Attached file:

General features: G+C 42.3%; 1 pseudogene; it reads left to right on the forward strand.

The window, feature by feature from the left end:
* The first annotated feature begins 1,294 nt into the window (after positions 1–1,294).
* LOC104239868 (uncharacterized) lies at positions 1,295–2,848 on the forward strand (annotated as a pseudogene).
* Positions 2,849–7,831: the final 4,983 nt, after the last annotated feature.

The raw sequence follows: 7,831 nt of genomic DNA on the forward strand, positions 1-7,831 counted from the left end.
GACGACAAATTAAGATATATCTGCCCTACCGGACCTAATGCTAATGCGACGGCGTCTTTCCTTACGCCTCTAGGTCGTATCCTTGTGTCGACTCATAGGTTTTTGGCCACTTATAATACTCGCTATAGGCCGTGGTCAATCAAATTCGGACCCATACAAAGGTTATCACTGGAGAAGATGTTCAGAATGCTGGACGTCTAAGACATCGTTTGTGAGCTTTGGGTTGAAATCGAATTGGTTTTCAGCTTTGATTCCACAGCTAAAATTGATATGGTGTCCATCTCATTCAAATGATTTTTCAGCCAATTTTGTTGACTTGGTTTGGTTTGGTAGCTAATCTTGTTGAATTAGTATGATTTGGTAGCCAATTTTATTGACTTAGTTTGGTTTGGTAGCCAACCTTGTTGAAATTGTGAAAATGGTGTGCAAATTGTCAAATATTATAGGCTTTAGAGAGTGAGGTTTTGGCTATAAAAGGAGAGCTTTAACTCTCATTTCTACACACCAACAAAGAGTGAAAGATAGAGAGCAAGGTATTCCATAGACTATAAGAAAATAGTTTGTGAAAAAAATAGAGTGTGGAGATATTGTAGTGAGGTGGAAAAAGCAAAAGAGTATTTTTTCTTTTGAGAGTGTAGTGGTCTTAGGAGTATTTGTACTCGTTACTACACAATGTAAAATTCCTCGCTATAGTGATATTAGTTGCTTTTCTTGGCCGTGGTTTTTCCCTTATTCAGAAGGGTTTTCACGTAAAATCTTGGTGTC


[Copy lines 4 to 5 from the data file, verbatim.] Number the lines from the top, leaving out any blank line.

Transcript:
* LOC104239868 (uncharacterized) lies at positions 1,295–2,848 on the forward strand (annotated as a pseudogene).
* Positions 2,849–7,831: the final 4,983 nt, after the last annotated feature.